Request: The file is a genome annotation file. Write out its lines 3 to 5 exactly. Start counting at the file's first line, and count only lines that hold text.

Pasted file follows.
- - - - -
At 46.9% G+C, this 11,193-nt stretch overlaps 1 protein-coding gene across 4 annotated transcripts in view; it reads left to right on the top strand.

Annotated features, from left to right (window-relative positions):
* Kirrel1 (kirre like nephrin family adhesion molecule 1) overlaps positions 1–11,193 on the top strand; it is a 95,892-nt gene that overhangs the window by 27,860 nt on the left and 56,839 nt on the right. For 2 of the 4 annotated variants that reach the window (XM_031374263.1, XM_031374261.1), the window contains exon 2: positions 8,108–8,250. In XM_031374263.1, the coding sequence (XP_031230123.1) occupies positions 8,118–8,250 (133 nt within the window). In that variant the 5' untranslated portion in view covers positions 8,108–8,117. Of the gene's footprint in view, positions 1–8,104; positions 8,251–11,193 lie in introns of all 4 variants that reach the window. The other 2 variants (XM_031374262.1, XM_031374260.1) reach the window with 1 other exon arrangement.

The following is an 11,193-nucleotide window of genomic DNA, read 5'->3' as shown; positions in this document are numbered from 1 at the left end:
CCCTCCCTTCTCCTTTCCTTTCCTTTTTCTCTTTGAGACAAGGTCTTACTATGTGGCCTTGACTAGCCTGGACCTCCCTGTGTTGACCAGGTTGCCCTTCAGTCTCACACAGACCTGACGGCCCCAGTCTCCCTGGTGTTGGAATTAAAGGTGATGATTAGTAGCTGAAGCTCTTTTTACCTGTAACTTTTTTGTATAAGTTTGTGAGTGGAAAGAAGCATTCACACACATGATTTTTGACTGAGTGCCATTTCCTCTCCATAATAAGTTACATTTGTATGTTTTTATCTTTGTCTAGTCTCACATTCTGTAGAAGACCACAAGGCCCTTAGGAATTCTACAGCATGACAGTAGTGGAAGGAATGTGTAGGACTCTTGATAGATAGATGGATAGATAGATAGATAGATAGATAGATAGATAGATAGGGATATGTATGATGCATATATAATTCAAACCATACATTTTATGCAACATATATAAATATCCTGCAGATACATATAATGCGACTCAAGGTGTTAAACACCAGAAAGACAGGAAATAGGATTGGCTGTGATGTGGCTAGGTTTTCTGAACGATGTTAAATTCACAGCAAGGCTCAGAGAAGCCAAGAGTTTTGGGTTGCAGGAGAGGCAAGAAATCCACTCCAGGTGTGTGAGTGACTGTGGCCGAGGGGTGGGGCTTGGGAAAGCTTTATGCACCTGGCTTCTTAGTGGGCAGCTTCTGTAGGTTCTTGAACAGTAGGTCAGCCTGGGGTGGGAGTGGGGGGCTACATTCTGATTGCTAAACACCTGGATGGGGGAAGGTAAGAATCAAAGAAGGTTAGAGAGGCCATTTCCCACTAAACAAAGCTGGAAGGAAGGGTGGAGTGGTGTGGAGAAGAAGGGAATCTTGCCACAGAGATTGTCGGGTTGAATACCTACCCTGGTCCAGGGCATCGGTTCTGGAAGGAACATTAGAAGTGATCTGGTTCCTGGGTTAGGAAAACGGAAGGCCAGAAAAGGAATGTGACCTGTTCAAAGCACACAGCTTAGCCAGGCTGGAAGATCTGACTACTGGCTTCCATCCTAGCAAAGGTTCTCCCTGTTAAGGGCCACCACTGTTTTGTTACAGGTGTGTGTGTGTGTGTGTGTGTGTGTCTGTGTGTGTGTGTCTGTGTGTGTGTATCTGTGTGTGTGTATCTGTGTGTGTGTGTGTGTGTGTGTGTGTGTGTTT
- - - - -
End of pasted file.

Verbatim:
* Kirrel1 (kirre like nephrin family adhesion molecule 1) overlaps positions 1–11,193 on the top strand; it is a 95,892-nt gene that overhangs the window by 27,860 nt on the left and 56,839 nt on the right. For 2 of the 4 annotated variants that reach the window (XM_031374263.1, XM_031374261.1), the window contains exon 2: positions 8,108–8,250. In XM_031374263.1, the coding sequence (XP_031230123.1) occupies positions 8,118–8,250 (133 nt within the window). In that variant the 5' untranslated portion in view covers positions 8,108–8,117. Of the gene's footprint in view, positions 1–8,104; positions 8,251–11,193 lie in introns of all 4 variants that reach the window. The other 2 variants (XM_031374262.1, XM_031374260.1) reach the window with 1 other exon arrangement.

The following is an 11,193-nucleotide window of genomic DNA, read 5'->3' as shown; positions in this document are numbered from 1 at the left end:
CCCTCCCTTCTCCTTTCCTTTCCTTTTTCTCTTTGAGACAAGGTCTTACTATGTGGCCTTGACTAGCCTGGACCTCCCTGTGTTGACCAGGTTGCCCTTCAGTCTCACACAGACCTGACGGCCCCAGTCTCCCTGGTGTTGGAATTAAAGGTGATGATTAGTAGCTGAAGCTCTTTTTACCTGTAACTTTTTTGTATAAGTTTGTGAGTGGAAAGAAGCATTCACACACATGATTTTTGACTGAGTGCCATTTCCTCTCCATAATAAGTTACATTTGTATGTTTTTATCTTTGTCTAGTCTCACATTCTGTAGAAGACCACAAGGCCCTTAGGAATTCTACAGCATGACAGTAGTGGAAGGAATGTGTAGGACTCTTGATAGATAGATGGATAGATAGATAGATAGATAGATAGATAGATAGATAGGGATATGTATGATGCATATATAATTCAAACCATACATTTTATGCAACATATATAAATATCCTGCAGATACATATAATGCGACTCAAGGTGTTAAACACCAGAAAGACAGGAAATAGGATTGGCTGTGATGTGGCTAGGTTTTCTGAACGATGTTAAATTCACAGCAAGGCTCAGAGAAGCCAAGAGTTTTGGGTTGCAGGAGAGGCAAGAAATCCACTCCAGGTGTGTGAGTGACTGTGGCCGAGGGGTGGGGCTTGGGAAAGCTTTATGCACCTGGCTTCTTAGTGGGCAGCTTCTGTAGGTTCTTGAACAGTAGGTCAGCCTGGGGTGGGAGTGGGGGGCTACATTCTGATTGCTAAACACCTGGATGGGGGAAGGTAAGAATCAAAGAAGGTTAGAGAGGCCATTTCCCACTAAACAAAGCTGGAAGGAAGGGTGGAGTGGTGTGGAGAAGAAGGGAATCTTGCCACAGAGATTGTCGGGTTGAATACCTACCCTGGTCCAGGGCATCGGTTCTGGAAGGAACATTAGAAGTGATCTGGTTCCTGGGTTAGGAAAACGGAAGGCCAGAAAAGGAATGTGACCTGTTCAAAGCACACAGCTTAGCCAGGCTGGAAGATCTGACTACTGGCTTCCATCCTAGCAAAGGTTCTCCCTGTTAAGGGCCACCACTGTTTTGTTACAGGTGTGTGTGTGTGTGTGTGTGTGTGTCTGTGTGTGTGTGTCTGTGTGTGTGTATCTGTGTGTGTGTATCTGTGTGTGTGTGTGTGTGTGTGTGTGTGTGTTT